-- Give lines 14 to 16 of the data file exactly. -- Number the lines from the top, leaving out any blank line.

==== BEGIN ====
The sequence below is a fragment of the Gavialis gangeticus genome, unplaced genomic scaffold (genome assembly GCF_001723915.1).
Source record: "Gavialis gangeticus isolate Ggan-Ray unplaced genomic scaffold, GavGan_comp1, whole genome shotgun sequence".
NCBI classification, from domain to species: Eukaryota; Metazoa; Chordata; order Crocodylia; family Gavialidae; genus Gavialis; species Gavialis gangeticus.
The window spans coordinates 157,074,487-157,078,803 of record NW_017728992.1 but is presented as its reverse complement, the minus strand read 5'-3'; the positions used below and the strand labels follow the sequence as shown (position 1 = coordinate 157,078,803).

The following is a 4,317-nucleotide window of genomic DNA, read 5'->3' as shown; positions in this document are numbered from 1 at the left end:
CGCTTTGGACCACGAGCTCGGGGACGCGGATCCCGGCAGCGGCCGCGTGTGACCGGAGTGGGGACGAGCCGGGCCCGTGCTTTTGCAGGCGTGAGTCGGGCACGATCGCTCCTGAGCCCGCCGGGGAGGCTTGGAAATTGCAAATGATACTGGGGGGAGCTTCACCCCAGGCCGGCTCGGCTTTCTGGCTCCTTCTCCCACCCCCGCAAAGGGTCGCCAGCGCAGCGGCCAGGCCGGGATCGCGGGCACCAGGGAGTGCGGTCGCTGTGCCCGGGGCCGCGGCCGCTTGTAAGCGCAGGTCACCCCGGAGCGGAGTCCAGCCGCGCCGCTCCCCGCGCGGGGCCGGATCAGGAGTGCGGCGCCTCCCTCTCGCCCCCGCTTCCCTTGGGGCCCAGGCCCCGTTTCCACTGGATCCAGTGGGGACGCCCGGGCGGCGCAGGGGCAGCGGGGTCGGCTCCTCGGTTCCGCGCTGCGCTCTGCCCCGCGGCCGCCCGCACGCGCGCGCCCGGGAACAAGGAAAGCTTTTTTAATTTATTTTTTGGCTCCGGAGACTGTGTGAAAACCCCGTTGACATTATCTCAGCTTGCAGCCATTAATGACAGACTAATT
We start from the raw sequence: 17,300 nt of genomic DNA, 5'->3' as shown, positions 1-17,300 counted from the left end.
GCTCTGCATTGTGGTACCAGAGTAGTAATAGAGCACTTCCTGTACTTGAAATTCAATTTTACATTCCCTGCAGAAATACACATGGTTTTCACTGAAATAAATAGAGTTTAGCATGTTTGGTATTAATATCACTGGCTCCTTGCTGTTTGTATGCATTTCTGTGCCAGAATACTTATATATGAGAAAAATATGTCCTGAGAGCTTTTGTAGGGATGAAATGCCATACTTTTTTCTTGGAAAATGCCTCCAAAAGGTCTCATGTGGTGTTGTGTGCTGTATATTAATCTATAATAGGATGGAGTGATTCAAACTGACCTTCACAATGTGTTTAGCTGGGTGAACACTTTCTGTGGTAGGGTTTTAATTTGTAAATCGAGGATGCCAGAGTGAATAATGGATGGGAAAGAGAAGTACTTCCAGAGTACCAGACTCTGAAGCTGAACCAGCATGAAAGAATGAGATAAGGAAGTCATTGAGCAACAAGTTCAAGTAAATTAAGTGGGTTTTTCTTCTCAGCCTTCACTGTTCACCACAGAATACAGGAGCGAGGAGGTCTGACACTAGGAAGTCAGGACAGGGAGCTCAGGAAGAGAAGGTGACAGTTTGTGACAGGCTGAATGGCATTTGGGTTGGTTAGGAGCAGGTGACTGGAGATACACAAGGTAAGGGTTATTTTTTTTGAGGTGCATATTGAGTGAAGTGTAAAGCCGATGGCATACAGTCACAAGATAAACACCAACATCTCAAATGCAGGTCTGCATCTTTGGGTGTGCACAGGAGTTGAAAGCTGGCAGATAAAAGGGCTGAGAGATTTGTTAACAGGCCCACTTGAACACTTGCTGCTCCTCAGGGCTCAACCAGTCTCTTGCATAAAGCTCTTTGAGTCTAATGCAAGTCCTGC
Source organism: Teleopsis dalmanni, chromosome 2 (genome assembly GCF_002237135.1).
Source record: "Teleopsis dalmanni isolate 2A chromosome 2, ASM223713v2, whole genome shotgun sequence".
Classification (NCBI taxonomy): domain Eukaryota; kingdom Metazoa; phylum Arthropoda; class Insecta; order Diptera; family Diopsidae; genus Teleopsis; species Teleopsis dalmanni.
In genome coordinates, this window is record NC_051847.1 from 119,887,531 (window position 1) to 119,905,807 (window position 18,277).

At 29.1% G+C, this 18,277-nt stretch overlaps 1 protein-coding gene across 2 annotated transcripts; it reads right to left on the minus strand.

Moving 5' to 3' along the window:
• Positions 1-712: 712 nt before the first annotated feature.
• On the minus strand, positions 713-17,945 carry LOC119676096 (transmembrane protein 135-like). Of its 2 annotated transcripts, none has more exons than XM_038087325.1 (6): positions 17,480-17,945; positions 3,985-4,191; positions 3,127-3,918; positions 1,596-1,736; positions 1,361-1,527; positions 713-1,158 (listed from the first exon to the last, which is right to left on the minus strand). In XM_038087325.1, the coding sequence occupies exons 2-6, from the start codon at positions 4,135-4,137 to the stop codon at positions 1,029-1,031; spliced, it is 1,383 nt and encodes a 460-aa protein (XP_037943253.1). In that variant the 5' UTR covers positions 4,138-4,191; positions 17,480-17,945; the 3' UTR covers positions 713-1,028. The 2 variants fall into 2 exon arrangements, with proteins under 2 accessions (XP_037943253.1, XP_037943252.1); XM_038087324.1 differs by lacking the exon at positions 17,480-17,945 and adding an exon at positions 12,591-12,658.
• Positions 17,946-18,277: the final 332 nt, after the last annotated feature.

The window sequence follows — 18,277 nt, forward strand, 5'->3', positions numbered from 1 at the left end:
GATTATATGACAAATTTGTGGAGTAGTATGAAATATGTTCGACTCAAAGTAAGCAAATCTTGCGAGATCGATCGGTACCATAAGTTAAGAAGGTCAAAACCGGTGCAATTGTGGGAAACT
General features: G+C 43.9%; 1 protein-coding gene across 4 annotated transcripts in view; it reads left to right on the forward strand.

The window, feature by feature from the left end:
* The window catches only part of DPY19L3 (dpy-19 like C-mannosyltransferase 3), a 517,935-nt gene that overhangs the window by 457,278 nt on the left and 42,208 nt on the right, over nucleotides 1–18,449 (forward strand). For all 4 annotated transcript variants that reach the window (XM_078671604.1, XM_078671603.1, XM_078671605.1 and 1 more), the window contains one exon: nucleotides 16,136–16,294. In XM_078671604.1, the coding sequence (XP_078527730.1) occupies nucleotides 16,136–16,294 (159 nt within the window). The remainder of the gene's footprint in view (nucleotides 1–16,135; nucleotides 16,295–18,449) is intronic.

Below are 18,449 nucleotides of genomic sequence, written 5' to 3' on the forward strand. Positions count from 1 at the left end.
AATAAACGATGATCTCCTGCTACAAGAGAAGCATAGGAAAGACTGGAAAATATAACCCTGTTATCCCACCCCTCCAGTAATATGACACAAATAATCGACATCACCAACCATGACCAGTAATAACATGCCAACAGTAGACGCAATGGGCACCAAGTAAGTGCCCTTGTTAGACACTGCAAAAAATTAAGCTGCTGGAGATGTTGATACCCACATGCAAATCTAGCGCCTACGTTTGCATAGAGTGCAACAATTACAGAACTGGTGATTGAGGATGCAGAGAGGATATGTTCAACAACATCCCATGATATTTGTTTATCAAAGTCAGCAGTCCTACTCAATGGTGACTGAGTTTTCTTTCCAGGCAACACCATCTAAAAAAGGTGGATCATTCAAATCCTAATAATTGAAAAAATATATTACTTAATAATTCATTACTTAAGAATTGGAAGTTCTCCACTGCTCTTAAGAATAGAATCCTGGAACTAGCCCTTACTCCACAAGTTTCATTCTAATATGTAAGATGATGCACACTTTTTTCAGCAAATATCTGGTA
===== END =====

Moving 5' to 3' along the window:
• Positions 1-712: 712 nt before the first annotated feature.
• On the minus strand, positions 713-17,945 carry LOC119676096 (transmembrane protein 135-like). Of its 2 annotated transcripts, none has more exons than XM_038087325.1 (6): positions 17,480-17,945; positions 3,985-4,191; positions 3,127-3,918; positions 1,596-1,736; positions 1,361-1,527; positions 713-1,158 (listed from the first exon to the last, which is right to left on the minus strand). In XM_038087325.1, the coding sequence occupies exons 2-6, from the start codon at positions 4,135-4,137 to the stop codon at positions 1,029-1,031; spliced, it is 1,383 nt and encodes a 460-aa protein (XP_037943253.1). In that variant the 5' UTR covers positions 4,138-4,191; positions 17,480-17,945; the 3' UTR covers positions 713-1,028. The 2 variants fall into 2 exon arrangements, with proteins under 2 accessions (XP_037943253.1, XP_037943252.1); XM_038087324.1 differs by lacking the exon at positions 17,480-17,945 and adding an exon at positions 12,591-12,658.